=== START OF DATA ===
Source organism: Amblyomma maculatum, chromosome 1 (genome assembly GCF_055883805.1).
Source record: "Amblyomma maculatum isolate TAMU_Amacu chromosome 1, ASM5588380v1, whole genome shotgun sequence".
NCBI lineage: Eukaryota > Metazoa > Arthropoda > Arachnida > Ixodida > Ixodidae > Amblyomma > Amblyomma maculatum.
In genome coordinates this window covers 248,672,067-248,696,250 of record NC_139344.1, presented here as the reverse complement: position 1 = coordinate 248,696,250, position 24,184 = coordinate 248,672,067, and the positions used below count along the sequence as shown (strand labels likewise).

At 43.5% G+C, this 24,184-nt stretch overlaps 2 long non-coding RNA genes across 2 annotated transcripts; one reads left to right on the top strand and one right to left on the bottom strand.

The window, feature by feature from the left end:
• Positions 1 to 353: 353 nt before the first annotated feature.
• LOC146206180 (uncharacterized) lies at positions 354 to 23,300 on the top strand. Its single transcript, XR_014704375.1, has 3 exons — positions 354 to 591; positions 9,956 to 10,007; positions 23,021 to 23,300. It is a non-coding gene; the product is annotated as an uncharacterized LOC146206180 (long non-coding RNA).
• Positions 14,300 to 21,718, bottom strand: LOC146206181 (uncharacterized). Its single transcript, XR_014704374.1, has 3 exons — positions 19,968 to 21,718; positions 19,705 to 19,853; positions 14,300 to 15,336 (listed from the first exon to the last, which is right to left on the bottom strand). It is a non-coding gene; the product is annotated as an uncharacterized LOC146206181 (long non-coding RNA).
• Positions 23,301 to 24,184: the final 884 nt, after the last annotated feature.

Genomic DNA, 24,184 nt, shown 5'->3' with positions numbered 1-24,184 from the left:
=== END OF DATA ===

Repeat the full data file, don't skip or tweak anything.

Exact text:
Source organism: Amblyomma maculatum, chromosome 1 (genome assembly GCF_055883805.1).
Source record: "Amblyomma maculatum isolate TAMU_Amacu chromosome 1, ASM5588380v1, whole genome shotgun sequence".
NCBI lineage: Eukaryota > Metazoa > Arthropoda > Arachnida > Ixodida > Ixodidae > Amblyomma > Amblyomma maculatum.
In genome coordinates this window covers 248,672,067-248,696,250 of record NC_139344.1, presented here as the reverse complement: position 1 = coordinate 248,696,250, position 24,184 = coordinate 248,672,067, and the positions used below count along the sequence as shown (strand labels likewise).

At 43.5% G+C, this 24,184-nt stretch overlaps 2 long non-coding RNA genes across 2 annotated transcripts; one reads left to right on the top strand and one right to left on the bottom strand.

The window, feature by feature from the left end:
• Positions 1 to 353: 353 nt before the first annotated feature.
• LOC146206180 (uncharacterized) lies at positions 354 to 23,300 on the top strand. Its single transcript, XR_014704375.1, has 3 exons — positions 354 to 591; positions 9,956 to 10,007; positions 23,021 to 23,300. It is a non-coding gene; the product is annotated as an uncharacterized LOC146206180 (long non-coding RNA).
• Positions 14,300 to 21,718, bottom strand: LOC146206181 (uncharacterized). Its single transcript, XR_014704374.1, has 3 exons — positions 19,968 to 21,718; positions 19,705 to 19,853; positions 14,300 to 15,336 (listed from the first exon to the last, which is right to left on the bottom strand). It is a non-coding gene; the product is annotated as an uncharacterized LOC146206181 (long non-coding RNA).
• Positions 23,301 to 24,184: the final 884 nt, after the last annotated feature.

Genomic DNA, 24,184 nt, shown 5'->3' with positions numbered 1-24,184 from the left: